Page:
OER and Open Textbooks part of solution to the current Higher Education crisis
Principal Investigator Cheryl Hodgkinson-Williams reflects on recent upheavals in higher education centring around costs and access to educational opportunities. With the ROER4D project entering the final 18 months of OER research, she considers how OER and Open Textbooks might be part of the solution to what is an impending higher education crisis.
Around the world students are or have been engaged in protests against the current state of higher education in their respective countries. Recent protests in countries in the so-called Global North (e.g. United Kingdom, Germany, Spain) and the Global South (e.g. Bangladesh, India and South Africa) indicate widespread discontent with the current provision and financial models in higher education. This deep unhappiness about the lack of affordable access to relevant higher education has centred around issues such as the imposition of tuition fees (e.g. Germany), high tuition fees (e.g. South Africa), cuts to education spending (e.g. Spain), the imposition of tax on tuition fees (e.g. Bangladesh), the discontinuation of scholarships (e.g. India), transformation or ‘decolonisation’ of universities (e.g.South Africa) and full education reform (e.g. Chile).
The emergence of the ‘Open Education’ movement has been hailed as a part of a workable response to some of these genuine challenges in higher education. Open Education embraces fairly new forms of web-enabled activities such as Open Educational Resources (OER), Open Textbooks, and Massive Open Online Courses (MOOCs). OER and Open Textbooks are being promoted as a response to the demand for affordable and current learning materials for students (and lecturers), and MOOCs as a way of providing expert and cost-effective tuition.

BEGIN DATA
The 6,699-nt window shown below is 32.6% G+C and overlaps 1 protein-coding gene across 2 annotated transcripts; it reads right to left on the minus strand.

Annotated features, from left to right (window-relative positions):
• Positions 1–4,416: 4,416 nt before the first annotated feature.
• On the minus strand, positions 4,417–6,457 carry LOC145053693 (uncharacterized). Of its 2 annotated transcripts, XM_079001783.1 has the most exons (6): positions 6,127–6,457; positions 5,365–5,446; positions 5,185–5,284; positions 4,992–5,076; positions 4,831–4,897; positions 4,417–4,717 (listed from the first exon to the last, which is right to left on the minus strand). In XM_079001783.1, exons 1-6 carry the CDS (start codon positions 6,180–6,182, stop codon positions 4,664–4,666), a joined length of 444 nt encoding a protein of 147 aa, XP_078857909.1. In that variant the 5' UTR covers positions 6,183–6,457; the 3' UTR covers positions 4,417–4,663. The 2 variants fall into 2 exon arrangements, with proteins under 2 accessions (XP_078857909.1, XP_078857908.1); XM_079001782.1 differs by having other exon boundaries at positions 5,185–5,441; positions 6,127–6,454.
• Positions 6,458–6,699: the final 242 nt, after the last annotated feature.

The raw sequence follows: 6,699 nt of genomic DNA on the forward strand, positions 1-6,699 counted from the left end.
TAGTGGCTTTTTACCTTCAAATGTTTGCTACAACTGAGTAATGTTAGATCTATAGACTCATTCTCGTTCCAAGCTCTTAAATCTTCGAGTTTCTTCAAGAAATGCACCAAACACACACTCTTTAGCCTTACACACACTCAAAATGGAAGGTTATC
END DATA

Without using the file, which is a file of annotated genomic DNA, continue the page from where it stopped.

In countries in the Global North great strides are being taken at the moment to harness the cost-savings of OER and Open Textbooks in particular. In the past week the U.S. Department of Education and the White House Office of Science and Technology Policy announced that they would be proposing a new regulation that would require “all copyrightable intellectual property created with Department grant funds to have an open license”. Apart from potential cost savings OER also allow for the contribution of perspectives alternate to the dominant views expressed in traditional textbooks, offering lecturers and students the opportunity to share their particular curricula standpoints. While the cost benefits of Open Textbooks are already being explored in a number of US institutions (e.g. University of Maryland University College), they are yet to be established in the educational institutions in the Global South. The potential of OER to challenge the prevailing perspectives and offer different interpretations is yet to be fully realised.
Investigating how learning materials can be more obtainable, cheaper and suitable to students is part of the complex higher education ‘ecosystem’ that needs to be unravelled to address the growing discontent. While this situation affecting higher education is not new, it is deepening as a result of a range of confounding issues including controversial government or institutional stances on higher education provision within the global economic downturn and is needing more thoughtful responses than ever before. The ROER4D Project will provide some insights into how OER in particular are being used and under what circumstances OER are having an impact on some of the concerns raised by students and educators such as affordable and relevant higher education.